You believe something which isn’t true. It’s the human condition, so you should get used
I first ran into this in 2nd grade, when my teacher announced that porcupines flicked their tails to fire quills like missiles. I had just read a science book which refuted this old folk tale, and I corrected my teacher (using, I’m sure, all my 7-year-old tact). She shushed me, and the lesson went on. It taught my young self that adults would tell me things which weren’t true. Not because they were lying, but because they confidently believed something which was false.
A little porcupine disinformation harms–for all intents and purposes–no one. It was a passing experience which prepared me for “facts” tied to much higher stakes. Smoking.
We were told smoking certainly wasn’t harmful–heck, it was probably somewhat healthful! Everyone around me “knew” this truth about smoking. It was only some annoying cranks who were making whiny claims about its dangers. For me, the first red flag was simply my own nose telling me it was vile.
You could never trace one cancerous cell back to its Philip Morris assailant. It was only when the courts permitted statistical arguments that the harm of cigarettes was tied back to the purveyors. The lawsuit showed how the millions of smokers had a health outcome
which was much, much worse than the non-smokers. And the court accepted this as proof of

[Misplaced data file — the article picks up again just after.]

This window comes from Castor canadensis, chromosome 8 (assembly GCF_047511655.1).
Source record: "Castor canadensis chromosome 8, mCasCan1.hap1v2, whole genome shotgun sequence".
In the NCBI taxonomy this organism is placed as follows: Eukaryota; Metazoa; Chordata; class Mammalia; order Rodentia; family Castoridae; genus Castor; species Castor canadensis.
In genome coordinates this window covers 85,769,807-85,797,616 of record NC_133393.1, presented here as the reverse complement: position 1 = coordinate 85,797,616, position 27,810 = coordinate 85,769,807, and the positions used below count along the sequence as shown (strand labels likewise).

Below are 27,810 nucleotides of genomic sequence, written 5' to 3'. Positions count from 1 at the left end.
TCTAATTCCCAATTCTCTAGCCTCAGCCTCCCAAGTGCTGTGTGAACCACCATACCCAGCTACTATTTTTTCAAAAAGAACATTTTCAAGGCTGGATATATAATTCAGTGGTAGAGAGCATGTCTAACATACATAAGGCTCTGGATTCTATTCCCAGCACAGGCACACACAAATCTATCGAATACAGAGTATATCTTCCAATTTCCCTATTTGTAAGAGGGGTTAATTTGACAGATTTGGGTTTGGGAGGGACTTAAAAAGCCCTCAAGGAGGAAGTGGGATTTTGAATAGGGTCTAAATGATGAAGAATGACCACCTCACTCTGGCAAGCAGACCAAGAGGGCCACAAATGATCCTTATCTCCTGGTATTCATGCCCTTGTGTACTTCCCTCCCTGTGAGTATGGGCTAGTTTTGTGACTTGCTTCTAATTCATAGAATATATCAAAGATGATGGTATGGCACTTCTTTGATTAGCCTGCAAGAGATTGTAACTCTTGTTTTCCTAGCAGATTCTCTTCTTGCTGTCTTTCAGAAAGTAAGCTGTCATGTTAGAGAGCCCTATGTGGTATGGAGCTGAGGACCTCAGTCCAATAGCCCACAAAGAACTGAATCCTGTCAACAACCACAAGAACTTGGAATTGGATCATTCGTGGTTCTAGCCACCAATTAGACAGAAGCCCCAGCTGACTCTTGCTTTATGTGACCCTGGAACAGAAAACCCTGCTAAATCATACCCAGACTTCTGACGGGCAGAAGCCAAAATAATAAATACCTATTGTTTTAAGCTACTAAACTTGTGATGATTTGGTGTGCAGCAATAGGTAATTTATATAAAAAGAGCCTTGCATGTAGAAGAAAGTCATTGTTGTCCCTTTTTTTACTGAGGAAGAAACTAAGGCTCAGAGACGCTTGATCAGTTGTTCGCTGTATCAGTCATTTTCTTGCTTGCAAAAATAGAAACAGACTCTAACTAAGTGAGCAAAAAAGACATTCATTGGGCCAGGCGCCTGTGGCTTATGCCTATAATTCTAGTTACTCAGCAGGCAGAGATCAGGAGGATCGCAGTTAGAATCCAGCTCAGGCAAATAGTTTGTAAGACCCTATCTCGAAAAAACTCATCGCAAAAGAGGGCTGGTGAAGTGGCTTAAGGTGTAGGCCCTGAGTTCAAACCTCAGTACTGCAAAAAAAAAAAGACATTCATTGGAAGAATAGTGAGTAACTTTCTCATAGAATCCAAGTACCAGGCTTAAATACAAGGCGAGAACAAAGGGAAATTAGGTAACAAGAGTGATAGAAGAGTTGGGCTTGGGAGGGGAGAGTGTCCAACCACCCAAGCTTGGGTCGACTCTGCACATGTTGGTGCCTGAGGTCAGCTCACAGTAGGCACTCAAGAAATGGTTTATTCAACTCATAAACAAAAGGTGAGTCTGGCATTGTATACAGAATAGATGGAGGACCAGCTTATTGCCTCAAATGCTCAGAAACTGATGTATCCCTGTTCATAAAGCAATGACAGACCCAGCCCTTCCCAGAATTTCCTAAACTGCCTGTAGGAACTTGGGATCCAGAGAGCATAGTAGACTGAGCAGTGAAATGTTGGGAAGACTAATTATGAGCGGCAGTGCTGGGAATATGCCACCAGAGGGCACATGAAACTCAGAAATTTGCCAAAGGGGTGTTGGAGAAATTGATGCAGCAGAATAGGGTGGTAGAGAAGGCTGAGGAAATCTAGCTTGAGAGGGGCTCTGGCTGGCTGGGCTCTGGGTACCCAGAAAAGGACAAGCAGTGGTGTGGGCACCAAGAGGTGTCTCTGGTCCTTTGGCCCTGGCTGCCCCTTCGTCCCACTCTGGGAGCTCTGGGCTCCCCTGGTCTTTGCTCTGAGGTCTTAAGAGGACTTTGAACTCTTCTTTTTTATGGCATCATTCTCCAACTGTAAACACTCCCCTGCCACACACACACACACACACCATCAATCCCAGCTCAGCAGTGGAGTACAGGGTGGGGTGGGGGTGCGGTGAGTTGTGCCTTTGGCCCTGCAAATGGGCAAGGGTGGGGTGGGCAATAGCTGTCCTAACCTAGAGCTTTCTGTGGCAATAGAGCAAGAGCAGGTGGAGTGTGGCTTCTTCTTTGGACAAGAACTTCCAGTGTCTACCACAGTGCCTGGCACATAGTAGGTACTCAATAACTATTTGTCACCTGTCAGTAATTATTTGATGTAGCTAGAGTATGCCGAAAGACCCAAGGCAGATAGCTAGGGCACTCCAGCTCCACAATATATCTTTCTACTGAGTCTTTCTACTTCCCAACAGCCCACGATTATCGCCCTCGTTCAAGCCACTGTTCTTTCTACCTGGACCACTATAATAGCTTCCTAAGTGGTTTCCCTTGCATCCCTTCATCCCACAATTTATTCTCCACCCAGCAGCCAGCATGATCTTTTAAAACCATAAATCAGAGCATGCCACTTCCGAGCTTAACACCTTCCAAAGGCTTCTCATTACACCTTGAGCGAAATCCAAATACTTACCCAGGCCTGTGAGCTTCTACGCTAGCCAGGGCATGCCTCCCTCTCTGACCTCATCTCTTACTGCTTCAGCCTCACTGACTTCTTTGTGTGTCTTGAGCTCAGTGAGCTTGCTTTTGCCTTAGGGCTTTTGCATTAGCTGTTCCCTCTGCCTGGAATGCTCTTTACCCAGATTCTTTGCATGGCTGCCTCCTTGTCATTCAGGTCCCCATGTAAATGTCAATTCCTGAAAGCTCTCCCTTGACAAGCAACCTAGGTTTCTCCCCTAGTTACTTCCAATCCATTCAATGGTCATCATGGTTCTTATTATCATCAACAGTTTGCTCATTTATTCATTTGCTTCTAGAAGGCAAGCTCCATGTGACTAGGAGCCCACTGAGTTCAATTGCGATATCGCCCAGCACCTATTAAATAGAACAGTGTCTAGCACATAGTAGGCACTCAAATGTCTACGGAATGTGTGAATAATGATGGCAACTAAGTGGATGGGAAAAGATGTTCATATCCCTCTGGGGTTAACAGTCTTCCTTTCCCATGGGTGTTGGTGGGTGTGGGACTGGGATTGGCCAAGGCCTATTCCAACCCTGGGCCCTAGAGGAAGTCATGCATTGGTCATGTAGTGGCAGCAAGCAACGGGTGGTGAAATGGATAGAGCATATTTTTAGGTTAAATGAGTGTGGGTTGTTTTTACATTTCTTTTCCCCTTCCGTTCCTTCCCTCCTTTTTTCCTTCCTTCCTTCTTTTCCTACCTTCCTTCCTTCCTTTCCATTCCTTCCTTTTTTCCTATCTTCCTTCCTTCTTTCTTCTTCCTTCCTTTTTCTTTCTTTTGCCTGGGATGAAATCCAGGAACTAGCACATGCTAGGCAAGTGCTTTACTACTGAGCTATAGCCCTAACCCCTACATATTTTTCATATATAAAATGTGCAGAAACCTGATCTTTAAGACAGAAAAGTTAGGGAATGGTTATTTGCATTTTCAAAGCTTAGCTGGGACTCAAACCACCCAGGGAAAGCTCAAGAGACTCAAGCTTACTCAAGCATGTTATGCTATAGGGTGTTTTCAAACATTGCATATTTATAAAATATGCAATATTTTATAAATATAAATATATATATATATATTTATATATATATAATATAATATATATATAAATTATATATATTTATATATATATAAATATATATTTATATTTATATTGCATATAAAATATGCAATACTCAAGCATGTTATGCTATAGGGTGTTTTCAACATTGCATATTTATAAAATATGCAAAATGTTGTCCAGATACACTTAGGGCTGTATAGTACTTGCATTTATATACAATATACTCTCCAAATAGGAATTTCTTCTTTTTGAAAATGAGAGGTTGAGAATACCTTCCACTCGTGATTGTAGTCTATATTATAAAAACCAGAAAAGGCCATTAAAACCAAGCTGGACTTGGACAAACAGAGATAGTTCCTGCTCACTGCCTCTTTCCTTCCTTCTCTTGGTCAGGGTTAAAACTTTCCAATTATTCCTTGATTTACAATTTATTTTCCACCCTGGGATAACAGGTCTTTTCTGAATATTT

the harms of the product.
You can still buy cigarettes; you’re free to accept the risk. But the industry can’t lie
about it. Over time, what people “knew” came around.
The porcupine quill throwing lobby probably didn’t have the budget to suppress attacks on
their beliefs. But Big Tobacco certainly did. What if the government had sanctioned censorship, defunding, and even harassment of “tobacco alarmists” or “tobacco disinformation”?
Technology gives you neither knowledge nor information; it only gives you data. When Google or Facebook serves you data, they tailor its presentation so that what you “know” is updated based on their agendas. What are their agendas? An important question, and one for which the data is scarce.
In general, who’s making your tech? Are they behaving themselves? How would you know when they weren’t? If it’s “free”, how is it paid for? How do your benefits compare to their benefits?
We’ll dig into actual tech next issue with some words concerning the most common tool for
finding data… search engines.
(Where do you go to type in the query “Should I trust Google?”)
Until we meet again, here’s an extra credit challenge: go out and find one thing which you believed was true when you read this article, but then found out it was false. Send in your story if it was interesting: firstname.lastname@example.org